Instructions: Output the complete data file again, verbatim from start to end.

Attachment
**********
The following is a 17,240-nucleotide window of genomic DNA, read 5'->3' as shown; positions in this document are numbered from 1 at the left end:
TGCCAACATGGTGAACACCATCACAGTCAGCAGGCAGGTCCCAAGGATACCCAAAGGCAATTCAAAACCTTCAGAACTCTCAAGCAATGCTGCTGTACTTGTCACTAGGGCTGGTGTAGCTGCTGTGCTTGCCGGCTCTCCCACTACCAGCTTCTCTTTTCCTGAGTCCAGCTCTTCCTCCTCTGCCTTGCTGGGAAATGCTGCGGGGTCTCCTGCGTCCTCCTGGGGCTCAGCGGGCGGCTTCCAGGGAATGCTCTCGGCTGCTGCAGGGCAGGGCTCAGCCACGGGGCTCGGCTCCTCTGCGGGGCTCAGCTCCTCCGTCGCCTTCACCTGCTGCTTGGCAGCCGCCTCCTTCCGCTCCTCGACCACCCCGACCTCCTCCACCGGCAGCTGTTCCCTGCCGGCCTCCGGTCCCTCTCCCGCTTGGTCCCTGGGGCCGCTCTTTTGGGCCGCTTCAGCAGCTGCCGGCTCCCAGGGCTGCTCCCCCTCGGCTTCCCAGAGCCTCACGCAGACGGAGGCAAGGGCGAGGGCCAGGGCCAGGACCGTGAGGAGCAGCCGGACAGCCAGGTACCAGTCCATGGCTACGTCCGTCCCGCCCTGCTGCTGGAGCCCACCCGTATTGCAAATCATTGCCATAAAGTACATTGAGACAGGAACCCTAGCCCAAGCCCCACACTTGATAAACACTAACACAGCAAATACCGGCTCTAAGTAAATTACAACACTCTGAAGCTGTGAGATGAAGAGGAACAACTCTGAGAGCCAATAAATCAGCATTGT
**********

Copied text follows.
The following is a 17,240-nucleotide window of genomic DNA, read 5'->3' as shown; positions in this document are numbered from 1 at the left end:
TGCCAACATGGTGAACACCATCACAGTCAGCAGGCAGGTCCCAAGGATACCCAAAGGCAATTCAAAACCTTCAGAACTCTCAAGCAATGCTGCTGTACTTGTCACTAGGGCTGGTGTAGCTGCTGTGCTTGCCGGCTCTCCCACTACCAGCTTCTCTTTTCCTGAGTCCAGCTCTTCCTCCTCTGCCTTGCTGGGAAATGCTGCGGGGTCTCCTGCGTCCTCCTGGGGCTCAGCGGGCGGCTTCCAGGGAATGCTCTCGGCTGCTGCAGGGCAGGGCTCAGCCACGGGGCTCGGCTCCTCTGCGGGGCTCAGCTCCTCCGTCGCCTTCACCTGCTGCTTGGCAGCCGCCTCCTTCCGCTCCTCGACCACCCCGACCTCCTCCACCGGCAGCTGTTCCCTGCCGGCCTCCGGTCCCTCTCCCGCTTGGTCCCTGGGGCCGCTCTTTTGGGCCGCTTCAGCAGCTGCCGGCTCCCAGGGCTGCTCCCCCTCGGCTTCCCAGAGCCTCACGCAGACGGAGGCAAGGGCGAGGGCCAGGGCCAGGACCGTGAGGAGCAGCCGGACAGCCAGGTACCAGTCCATGGCTACGTCCGTCCCGCCCTGCTGCTGGAGCCCACCCGTATTGCAAATCATTGCCATAAAGTACATTGAGACAGGAACCCTAGCCCAAGCCCCACACTTGATAAACACTAACACAGCAAATACCGGCTCTAAGTAAATTACAACACTCTGAAGCTGTGAGATGAAGAGGAACAACTCTGAGAGCCAATAAATCAGCATTGT